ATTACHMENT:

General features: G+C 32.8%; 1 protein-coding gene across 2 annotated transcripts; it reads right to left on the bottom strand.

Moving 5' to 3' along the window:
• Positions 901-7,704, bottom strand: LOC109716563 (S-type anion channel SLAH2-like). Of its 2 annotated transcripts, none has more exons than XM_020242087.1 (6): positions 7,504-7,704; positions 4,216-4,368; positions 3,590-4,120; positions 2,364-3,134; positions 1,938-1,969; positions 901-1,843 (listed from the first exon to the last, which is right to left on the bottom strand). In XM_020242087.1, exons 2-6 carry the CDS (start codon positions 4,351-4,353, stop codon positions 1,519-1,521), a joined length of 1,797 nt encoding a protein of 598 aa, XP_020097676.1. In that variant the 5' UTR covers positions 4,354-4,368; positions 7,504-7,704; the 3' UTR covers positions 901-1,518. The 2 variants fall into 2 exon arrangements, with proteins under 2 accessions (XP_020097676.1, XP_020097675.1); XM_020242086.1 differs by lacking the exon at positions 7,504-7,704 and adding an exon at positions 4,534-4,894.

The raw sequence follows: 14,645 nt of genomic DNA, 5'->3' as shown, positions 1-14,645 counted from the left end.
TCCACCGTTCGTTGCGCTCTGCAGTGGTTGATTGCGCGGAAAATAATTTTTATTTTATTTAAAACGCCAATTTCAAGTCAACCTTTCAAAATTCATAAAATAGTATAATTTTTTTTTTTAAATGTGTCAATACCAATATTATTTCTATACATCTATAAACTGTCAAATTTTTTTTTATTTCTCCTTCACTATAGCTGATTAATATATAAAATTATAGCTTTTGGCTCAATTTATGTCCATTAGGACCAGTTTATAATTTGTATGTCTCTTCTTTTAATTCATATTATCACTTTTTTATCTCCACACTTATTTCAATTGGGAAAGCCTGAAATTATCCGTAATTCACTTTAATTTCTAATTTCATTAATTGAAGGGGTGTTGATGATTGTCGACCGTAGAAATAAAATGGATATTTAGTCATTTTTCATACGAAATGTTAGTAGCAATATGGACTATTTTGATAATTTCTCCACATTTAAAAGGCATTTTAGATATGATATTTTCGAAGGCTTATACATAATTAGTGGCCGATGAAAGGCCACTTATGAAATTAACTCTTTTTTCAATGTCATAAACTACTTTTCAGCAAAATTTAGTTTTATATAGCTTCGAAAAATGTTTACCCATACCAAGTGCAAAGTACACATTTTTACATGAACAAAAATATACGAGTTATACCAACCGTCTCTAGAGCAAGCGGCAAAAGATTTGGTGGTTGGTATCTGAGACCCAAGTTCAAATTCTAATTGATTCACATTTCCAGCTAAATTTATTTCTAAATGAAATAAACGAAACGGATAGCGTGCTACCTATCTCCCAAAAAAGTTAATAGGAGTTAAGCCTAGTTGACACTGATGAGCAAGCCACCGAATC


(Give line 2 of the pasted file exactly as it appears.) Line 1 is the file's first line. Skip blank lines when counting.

Moving 5' to 3' along the window: